It's a privilege to bring you this bonus material that offers the best commentary we've found anywhere on what it means to be an engaged Christian in a postmodern media world. It's also an honor to partner with The Truth Project — perhaps the most compelling Christian worldview curriculum available. If you're interested in plugging into The Truth Project, please sign up to receive their complimentary e-newsletter and consider attending one of their upcoming training events.

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Jim Fitzgerald: Gordon, you were in a private industry, business, and you decided to leave that and pursue another calling. What changed? What caused that to happen?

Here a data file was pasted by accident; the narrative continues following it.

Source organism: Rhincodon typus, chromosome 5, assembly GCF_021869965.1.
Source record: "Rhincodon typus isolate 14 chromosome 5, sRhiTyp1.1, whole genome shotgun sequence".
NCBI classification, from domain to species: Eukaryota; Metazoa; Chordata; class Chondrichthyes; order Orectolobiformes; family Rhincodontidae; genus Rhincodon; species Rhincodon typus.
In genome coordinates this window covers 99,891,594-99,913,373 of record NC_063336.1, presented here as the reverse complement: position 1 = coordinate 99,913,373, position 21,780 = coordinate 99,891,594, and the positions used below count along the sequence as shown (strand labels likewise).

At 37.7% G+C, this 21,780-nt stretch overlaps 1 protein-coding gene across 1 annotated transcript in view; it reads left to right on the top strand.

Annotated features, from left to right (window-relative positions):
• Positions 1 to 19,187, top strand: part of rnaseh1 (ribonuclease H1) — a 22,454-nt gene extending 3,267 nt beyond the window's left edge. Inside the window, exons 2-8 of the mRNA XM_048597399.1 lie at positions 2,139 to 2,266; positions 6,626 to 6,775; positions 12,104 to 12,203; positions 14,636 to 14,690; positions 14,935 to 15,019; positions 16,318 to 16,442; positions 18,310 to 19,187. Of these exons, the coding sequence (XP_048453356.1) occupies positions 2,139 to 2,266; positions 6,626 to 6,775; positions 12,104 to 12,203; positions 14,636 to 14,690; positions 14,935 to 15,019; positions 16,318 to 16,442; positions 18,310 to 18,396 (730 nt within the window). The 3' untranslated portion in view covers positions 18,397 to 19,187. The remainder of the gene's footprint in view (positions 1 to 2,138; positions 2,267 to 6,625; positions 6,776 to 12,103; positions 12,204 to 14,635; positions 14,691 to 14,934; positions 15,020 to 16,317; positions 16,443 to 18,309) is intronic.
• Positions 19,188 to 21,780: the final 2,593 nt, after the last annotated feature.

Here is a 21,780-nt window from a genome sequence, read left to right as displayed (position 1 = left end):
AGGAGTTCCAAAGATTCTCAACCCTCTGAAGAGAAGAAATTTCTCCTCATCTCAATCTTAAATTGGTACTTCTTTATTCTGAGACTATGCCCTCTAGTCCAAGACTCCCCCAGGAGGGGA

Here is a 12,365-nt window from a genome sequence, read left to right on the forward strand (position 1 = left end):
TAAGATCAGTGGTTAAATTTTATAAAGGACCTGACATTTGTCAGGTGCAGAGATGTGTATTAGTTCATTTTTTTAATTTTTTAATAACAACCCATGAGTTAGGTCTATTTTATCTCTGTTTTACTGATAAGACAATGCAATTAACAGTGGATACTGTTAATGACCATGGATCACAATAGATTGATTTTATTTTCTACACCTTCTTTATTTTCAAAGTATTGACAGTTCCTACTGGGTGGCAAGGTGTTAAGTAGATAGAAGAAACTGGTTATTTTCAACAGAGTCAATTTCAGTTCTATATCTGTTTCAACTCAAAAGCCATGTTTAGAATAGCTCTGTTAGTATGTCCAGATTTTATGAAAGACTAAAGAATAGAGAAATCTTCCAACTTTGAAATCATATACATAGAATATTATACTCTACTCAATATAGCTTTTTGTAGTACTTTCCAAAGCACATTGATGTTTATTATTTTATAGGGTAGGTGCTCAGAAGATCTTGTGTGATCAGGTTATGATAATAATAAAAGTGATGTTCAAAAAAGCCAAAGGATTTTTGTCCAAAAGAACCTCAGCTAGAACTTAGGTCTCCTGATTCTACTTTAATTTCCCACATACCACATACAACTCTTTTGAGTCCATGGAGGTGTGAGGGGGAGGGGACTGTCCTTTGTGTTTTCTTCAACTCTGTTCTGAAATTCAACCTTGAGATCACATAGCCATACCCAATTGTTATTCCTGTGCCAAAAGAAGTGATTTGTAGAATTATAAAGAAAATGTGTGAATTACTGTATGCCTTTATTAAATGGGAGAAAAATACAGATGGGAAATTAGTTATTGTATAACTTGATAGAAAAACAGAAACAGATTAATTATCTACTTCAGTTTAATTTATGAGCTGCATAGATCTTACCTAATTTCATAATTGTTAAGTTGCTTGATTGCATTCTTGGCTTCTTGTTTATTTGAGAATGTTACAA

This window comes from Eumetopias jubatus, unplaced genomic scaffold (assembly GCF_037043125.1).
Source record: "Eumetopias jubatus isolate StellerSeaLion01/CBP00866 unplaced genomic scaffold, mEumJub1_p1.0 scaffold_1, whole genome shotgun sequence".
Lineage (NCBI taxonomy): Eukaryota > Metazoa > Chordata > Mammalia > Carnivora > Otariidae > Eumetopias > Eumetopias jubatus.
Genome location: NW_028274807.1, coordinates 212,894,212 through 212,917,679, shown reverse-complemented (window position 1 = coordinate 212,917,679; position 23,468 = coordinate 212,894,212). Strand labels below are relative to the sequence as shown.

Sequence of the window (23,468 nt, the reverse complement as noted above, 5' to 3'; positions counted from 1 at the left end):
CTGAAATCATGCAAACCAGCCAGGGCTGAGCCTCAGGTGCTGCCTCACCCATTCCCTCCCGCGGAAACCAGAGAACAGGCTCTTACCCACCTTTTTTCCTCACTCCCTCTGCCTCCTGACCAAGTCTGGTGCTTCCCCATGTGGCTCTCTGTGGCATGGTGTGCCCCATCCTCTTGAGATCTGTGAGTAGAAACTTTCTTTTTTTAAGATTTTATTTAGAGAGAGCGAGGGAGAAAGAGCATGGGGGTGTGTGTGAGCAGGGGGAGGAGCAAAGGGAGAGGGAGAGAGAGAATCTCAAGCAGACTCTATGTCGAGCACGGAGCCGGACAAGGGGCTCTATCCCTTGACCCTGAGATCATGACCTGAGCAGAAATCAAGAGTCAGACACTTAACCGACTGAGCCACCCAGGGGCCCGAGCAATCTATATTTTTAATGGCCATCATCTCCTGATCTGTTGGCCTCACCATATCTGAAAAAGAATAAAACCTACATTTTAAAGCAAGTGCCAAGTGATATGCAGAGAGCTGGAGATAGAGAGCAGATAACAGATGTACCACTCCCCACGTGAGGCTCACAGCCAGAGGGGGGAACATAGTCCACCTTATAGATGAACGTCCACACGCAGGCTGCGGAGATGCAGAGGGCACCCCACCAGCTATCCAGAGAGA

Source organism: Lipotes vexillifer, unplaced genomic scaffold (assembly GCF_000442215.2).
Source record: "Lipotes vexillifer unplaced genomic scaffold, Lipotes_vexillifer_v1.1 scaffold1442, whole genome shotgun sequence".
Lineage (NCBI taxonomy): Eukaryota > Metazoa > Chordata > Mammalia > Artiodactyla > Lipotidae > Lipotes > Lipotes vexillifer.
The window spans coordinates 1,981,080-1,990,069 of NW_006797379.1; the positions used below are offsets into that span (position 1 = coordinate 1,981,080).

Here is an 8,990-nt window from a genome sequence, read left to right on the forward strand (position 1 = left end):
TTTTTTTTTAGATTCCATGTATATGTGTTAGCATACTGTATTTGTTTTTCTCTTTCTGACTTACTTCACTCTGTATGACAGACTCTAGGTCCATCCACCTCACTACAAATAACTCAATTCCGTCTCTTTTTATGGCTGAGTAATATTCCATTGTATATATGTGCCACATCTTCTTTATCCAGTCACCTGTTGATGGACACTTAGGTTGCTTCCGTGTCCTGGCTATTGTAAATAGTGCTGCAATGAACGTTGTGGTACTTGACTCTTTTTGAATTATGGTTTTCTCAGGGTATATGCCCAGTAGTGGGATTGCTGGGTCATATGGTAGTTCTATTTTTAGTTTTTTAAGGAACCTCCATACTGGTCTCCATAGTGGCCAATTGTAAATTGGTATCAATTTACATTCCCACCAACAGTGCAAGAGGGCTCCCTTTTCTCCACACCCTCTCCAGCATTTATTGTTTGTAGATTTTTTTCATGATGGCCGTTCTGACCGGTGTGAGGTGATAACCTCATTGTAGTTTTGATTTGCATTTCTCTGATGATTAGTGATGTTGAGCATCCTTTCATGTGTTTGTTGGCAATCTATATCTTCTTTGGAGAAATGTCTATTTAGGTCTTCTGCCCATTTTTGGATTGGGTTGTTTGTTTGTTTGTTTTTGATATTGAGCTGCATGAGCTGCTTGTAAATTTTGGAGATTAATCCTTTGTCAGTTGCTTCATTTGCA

Gordon Pennington: Well, I used to work in the field of marketing. I still do. (chuckles) And when you work in marketing, advertising and communications today, you begin very quickly to see how powerful the influence is that can extend into people's homes, into their very psyches and can influence them in their behavior. Influencing consumer behavior is something that billions of dollars are devoted to every year. This is a country that's become very, very sophisticated at communicating and influencing people's thinking. Unfortunately, we haven't been equally prepared, and education today has not afforded us the level of critical discernment that we need to understand how we're being manipulated. It's one of the most volatile and dangerous situations that human history has probably ever concocted.

JF: How much today are people that are led by others influencing their behavior as opposed to people carefully screening and developing their own sense as who they are as a person?